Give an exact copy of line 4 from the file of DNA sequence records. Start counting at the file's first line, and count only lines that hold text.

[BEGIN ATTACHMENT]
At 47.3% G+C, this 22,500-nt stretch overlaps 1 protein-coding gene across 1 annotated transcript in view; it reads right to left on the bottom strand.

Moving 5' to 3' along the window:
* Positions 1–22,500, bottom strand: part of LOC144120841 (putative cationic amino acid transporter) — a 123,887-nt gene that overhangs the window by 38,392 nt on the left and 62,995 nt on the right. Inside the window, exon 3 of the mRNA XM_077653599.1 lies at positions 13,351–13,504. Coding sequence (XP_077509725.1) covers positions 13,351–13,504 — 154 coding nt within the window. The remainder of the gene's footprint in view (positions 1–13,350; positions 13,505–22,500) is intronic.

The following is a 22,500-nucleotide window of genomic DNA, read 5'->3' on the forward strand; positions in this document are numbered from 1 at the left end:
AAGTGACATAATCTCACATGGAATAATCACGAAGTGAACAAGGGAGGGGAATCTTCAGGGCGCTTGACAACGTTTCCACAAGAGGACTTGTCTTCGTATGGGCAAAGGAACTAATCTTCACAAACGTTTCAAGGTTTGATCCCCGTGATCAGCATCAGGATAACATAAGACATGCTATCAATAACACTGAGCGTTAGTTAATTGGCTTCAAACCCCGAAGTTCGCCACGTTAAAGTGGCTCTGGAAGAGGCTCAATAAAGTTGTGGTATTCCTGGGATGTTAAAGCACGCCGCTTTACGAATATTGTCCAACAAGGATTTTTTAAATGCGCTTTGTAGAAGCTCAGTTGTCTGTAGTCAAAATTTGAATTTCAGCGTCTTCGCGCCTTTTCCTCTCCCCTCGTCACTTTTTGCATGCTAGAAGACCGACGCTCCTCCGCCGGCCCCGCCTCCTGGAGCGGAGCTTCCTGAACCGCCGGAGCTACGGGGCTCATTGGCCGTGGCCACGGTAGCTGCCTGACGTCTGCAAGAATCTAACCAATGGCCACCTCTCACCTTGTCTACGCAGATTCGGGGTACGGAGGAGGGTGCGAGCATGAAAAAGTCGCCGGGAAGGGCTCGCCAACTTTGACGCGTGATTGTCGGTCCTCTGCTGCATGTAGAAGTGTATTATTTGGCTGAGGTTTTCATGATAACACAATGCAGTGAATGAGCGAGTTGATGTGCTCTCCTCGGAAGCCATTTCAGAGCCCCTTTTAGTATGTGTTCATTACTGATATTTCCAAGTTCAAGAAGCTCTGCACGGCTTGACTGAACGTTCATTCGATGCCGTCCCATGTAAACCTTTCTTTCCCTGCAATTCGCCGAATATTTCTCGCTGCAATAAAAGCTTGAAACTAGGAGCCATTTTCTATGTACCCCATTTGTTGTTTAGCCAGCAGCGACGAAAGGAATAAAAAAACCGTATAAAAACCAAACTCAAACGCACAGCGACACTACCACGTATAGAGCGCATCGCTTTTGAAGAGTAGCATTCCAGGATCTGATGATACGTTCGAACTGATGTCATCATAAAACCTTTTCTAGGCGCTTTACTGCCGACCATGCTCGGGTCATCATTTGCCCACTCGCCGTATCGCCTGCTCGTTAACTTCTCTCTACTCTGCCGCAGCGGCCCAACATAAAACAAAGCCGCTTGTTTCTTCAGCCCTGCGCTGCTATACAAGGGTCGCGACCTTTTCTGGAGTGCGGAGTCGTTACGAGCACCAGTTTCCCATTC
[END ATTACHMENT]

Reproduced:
The following is a 22,500-nucleotide window of genomic DNA, read 5'->3' on the forward strand; positions in this document are numbered from 1 at the left end: